Retaliation and Discrimination Complaints
Summary of Procedures
Employees, former employees, and applicants for employment who suffer retaliation or discrimination by their employer because they engaged in an activity protected by a law under the jurisdiction of the Labor Commissioner may file a complaint with the Labor Commissioner's Office. The Labor Commissioner's Office is also known as the Division of Labor Standards Enforcement or DLSE. A summary of procedures used by the Labor Commissioner's Office to investigate complaints under Labor Code section 98.7 is described below.
In the event your address or contact information changes during the investigation it is important that you notify our office. This requirement applies to employees as well as employers.
Retaliation occurs when an employee engages in an activity protected by law and then suffers an adverse employment action as a result of that protected activity. Adverse actions may include such things as discharge, demotion, suspension, reduction in pay or hours, refusal to hire or promote, immigration related threats, and other adverse employment actions.
Preparing a Complaint
The retaliation complaint form can be completed and filed on-line at: www.dir.ca.gov/dlse/Filing_your_complaint.htm, or a paper form (RCI 1) may be used to prepare a retaliation complaint. The paper form may be obtained by calling or visiting any Labor Commissioner's Office or it can be downloaded.
When preparing a complaint, enter all of the information that is requested on the form in the spaces provided. Sign and date the completed paper form. Copies of any supporting documents may be submitted as attachments, but cannot be used instead of a completing the complaint form. Do not submit original documents, retain the originals for your records.
Time Limits for Filing a Complaint
In most cases, an employee, former employee, or job applicant alleging retaliation under a law within the jurisdiction of the Labor Commissioner must file the complaint with the Labor Commissioner's Office within six months of the adverse action.
There are a few exceptions to the six-month deadline. A complaint alleging retaliation against a victim of domestic violence, stalking, or sexual assault (Labor Code section 230(c), 230(e), 230(f), or 230.1) must be filed within one year of the adverse action. A complaint alleging retaliation against a victim of a crime (Labor Code section 230.2(b) or 230.5) must be filed within one year of the adverse action. A complaint alleging retaliation for complaining about a violation of licensing regulations or other laws related to child day care facilities (Health and Safety Code Section 1596.881) must be filed within 90 days after the adverse action. A complaint alleging retaliation against a minor must be filed within the applicable period, but the start of that period is delayed until the minor is 18 years old (Labor Code section 1311.5).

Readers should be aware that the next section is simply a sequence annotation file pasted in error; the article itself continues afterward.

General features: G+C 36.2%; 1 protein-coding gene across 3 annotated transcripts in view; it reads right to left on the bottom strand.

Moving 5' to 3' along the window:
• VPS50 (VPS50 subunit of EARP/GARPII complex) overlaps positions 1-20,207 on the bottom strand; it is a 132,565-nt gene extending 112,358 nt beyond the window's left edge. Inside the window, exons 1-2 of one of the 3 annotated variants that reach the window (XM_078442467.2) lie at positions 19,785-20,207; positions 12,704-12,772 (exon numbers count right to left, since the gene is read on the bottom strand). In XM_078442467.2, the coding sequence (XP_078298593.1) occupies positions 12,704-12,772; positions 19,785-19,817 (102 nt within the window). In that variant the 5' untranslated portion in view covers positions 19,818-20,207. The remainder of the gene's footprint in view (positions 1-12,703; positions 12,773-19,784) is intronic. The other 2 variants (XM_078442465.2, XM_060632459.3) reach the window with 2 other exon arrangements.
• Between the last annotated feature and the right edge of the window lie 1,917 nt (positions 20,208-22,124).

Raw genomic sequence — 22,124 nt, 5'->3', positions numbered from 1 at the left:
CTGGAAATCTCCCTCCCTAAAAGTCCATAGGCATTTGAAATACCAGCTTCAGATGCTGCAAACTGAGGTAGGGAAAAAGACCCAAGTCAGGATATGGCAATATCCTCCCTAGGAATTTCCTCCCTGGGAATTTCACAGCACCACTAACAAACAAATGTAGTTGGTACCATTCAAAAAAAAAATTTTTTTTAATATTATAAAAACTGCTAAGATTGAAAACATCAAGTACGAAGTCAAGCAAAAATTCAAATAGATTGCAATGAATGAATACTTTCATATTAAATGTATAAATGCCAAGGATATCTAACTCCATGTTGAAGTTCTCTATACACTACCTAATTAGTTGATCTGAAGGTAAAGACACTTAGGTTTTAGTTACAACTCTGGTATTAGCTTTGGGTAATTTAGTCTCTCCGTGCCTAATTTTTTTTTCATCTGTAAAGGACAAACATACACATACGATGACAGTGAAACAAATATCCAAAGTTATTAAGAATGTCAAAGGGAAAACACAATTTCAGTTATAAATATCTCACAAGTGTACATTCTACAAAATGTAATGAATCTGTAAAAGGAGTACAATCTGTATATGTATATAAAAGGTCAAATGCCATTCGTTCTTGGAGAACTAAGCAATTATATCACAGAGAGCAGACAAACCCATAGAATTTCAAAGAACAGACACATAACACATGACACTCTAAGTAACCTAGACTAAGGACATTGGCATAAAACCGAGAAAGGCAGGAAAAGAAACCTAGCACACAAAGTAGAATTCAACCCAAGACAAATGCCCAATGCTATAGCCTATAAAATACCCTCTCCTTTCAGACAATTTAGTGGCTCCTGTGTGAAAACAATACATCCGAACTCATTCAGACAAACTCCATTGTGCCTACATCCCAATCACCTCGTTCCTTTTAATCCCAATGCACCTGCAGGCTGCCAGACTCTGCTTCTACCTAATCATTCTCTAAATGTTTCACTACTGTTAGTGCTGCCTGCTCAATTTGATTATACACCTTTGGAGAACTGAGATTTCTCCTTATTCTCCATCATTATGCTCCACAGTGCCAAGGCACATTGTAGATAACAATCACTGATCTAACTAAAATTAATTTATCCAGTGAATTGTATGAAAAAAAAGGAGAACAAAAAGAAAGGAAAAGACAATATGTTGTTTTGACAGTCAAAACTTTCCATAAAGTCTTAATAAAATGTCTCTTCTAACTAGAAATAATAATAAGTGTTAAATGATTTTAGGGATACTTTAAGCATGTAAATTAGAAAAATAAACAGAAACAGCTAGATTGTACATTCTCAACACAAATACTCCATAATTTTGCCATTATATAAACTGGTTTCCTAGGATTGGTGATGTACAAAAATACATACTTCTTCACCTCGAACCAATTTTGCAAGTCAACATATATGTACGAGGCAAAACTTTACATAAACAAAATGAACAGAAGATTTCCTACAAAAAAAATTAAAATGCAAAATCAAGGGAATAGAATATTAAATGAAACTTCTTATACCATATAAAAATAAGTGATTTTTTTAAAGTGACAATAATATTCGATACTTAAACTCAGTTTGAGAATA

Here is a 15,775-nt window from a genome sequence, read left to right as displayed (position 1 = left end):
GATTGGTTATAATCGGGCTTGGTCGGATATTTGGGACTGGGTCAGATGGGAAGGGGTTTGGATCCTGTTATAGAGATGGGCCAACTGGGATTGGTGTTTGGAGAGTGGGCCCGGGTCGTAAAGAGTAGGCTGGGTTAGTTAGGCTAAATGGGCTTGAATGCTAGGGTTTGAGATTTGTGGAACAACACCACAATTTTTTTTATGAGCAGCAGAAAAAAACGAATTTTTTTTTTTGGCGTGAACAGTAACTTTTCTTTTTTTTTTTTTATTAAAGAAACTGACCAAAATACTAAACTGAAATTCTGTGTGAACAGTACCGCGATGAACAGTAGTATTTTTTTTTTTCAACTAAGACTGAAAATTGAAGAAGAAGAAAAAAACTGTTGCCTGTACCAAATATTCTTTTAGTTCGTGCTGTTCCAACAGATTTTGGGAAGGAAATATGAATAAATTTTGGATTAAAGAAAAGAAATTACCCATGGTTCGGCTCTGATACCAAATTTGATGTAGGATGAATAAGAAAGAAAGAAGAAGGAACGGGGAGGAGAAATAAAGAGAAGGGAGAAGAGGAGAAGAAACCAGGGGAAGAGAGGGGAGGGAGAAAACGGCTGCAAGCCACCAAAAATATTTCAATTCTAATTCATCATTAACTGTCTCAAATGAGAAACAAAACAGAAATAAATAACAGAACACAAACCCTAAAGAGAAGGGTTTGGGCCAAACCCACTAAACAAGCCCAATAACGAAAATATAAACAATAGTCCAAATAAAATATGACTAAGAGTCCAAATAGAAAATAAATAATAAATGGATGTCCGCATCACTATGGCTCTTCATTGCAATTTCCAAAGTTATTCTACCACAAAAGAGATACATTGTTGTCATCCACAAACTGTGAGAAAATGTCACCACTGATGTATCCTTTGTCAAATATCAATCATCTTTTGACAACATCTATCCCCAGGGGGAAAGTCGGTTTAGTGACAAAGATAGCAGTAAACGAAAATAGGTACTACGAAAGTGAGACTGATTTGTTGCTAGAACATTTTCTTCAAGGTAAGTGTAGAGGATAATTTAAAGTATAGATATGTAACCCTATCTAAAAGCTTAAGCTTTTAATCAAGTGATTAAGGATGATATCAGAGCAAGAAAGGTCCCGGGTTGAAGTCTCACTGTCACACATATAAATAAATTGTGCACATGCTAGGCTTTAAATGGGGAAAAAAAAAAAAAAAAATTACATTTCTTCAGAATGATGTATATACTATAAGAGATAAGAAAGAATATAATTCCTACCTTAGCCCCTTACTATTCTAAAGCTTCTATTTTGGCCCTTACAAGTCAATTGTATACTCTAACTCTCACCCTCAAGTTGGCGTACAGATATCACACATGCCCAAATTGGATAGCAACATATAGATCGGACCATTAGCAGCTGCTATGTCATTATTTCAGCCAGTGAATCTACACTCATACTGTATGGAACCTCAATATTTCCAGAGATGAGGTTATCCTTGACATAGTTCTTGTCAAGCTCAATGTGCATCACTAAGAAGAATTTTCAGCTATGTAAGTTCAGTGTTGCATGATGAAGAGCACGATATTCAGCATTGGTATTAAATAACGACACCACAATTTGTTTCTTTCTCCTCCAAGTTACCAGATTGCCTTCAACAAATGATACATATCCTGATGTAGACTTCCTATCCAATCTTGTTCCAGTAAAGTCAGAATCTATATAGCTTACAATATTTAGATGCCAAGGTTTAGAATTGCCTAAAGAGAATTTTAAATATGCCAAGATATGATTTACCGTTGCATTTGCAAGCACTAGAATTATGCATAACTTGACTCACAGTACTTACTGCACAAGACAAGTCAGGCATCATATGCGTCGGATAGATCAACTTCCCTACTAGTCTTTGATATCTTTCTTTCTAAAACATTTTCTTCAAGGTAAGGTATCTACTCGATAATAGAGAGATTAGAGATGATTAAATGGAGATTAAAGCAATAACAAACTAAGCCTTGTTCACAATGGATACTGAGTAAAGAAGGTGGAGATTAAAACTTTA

A pay disparity complaint alleging that a worker was paid less for substantially similar work than an employee of the opposite sex, or another race or ethnicity (Labor Code section 1197.5) must be filed within two years of the alleged violation or within three years of a willful violation. However, a retaliation complaint alleging that a worker was punished for asking about a lower rate of pay must be filed within six months.
Additionally, any employee, former employee, or job applicant who alleges retaliation for having complained about a workplace health or safety issue has a separate right to file a concurrent complaint with federal OSHA within 30 days of the adverse action.
Filing a Complaint
The retaliation complaint form (RCI 1) can be filed in person at any local Labor Commissioner's Office. The form can also be filed by mailing it to either of following locations:
Retaliation Complaint Investigation Unit
2031 Howe Ave., Ste. 100
Sacramento, CA 95825
Retaliation Complaint Investigation Unit
320 W. Fourth St., Ste. 450
Los Angeles, CA 90013
When a form is filled in online, the form is automatically submitted to the Labor Commissioner's Office after the Submit button is successfully clicked on the last page of the online form.
Review of the Complaint
After the complaint is filed, it will be reviewed and preliminary information will be gathered to determine whether the Labor Commissioner has jurisdiction over the issues raised. If it is determined that the Labor Commissioner has jurisdiction, the complaint will be accepted for investigation.
Investigation of the Complaint